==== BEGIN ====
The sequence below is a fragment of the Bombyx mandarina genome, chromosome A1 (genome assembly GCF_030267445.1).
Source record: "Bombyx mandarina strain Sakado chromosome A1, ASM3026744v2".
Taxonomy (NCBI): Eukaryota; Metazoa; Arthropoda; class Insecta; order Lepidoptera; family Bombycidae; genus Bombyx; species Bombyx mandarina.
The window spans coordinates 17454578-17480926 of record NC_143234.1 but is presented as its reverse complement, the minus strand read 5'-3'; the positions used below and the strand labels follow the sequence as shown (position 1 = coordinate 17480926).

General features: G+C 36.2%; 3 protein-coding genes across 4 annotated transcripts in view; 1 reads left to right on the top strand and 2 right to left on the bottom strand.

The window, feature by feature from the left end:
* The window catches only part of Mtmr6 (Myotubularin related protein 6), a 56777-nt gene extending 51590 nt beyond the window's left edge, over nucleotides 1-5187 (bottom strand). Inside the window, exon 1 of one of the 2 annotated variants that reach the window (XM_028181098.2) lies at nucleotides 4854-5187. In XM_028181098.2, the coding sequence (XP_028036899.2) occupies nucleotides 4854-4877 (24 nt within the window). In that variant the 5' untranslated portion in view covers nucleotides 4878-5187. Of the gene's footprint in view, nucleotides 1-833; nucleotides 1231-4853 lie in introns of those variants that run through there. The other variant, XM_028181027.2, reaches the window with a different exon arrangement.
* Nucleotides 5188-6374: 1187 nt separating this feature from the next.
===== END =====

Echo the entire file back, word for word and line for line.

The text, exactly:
The sequence below is a fragment of the Bombyx mandarina genome, chromosome A1 (genome assembly GCF_030267445.1).
Source record: "Bombyx mandarina strain Sakado chromosome A1, ASM3026744v2".
Taxonomy (NCBI): Eukaryota; Metazoa; Arthropoda; class Insecta; order Lepidoptera; family Bombycidae; genus Bombyx; species Bombyx mandarina.
The window spans coordinates 17454578-17480926 of record NC_143234.1 but is presented as its reverse complement, the minus strand read 5'-3'; the positions used below and the strand labels follow the sequence as shown (position 1 = coordinate 17480926).

General features: G+C 36.2%; 3 protein-coding genes across 4 annotated transcripts in view; 1 reads left to right on the top strand and 2 right to left on the bottom strand.

The window, feature by feature from the left end:
* The window catches only part of Mtmr6 (Myotubularin related protein 6), a 56777-nt gene extending 51590 nt beyond the window's left edge, over nucleotides 1-5187 (bottom strand). Inside the window, exon 1 of one of the 2 annotated variants that reach the window (XM_028181098.2) lies at nucleotides 4854-5187. In XM_028181098.2, the coding sequence (XP_028036899.2) occupies nucleotides 4854-4877 (24 nt within the window). In that variant the 5' untranslated portion in view covers nucleotides 4878-5187. Of the gene's footprint in view, nucleotides 1-833; nucleotides 1231-4853 lie in introns of those variants that run through there. The other variant, XM_028181027.2, reaches the window with a different exon arrangement.
* Nucleotides 5188-6374: 1187 nt separating this feature from the next.